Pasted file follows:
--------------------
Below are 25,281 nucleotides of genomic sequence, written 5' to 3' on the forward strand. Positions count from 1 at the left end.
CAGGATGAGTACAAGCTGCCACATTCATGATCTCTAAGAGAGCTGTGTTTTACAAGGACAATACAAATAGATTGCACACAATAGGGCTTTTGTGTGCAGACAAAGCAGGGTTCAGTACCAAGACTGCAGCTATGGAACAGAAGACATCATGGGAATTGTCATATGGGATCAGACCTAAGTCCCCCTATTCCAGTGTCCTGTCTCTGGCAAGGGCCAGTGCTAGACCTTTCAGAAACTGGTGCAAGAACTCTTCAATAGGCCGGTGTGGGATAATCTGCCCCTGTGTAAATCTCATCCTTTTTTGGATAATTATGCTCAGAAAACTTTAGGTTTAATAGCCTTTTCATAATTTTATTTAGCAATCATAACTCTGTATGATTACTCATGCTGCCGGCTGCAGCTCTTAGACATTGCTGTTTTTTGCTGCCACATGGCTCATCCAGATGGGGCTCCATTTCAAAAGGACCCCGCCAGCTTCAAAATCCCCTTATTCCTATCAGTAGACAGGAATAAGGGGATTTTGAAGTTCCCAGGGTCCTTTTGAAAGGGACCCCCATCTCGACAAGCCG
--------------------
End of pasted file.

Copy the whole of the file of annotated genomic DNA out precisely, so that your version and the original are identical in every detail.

Below are 25,281 nucleotides of genomic sequence, written 5' to 3' on the forward strand. Positions count from 1 at the left end.
CAGGATGAGTACAAGCTGCCACATTCATGATCTCTAAGAGAGCTGTGTTTTACAAGGACAATACAAATAGATTGCACACAATAGGGCTTTTGTGTGCAGACAAAGCAGGGTTCAGTACCAAGACTGCAGCTATGGAACAGAAGACATCATGGGAATTGTCATATGGGATCAGACCTAAGTCCCCCTATTCCAGTGTCCTGTCTCTGGCAAGGGCCAGTGCTAGACCTTTCAGAAACTGGTGCAAGAACTCTTCAATAGGCCGGTGTGGGATAATCTGCCCCTGTGTAAATCTCATCCTTTTTTGGATAATTATGCTCAGAAAACTTTAGGTTTAATAGCCTTTTCATAATTTTATTTAGCAATCATAACTCTGTATGATTACTCATGCTGCCGGCTGCAGCTCTTAGACATTGCTGTTTTTTGCTGCCACATGGCTCATCCAGATGGGGCTCCATTTCAAAAGGACCCCGCCAGCTTCAAAATCCCCTTATTCCTATCAGTAGACAGGAATAAGGGGATTTTGAAGTTCCCAGGGTCCTTTTGAAAGGGACCCCCATCTCGACAAGCCG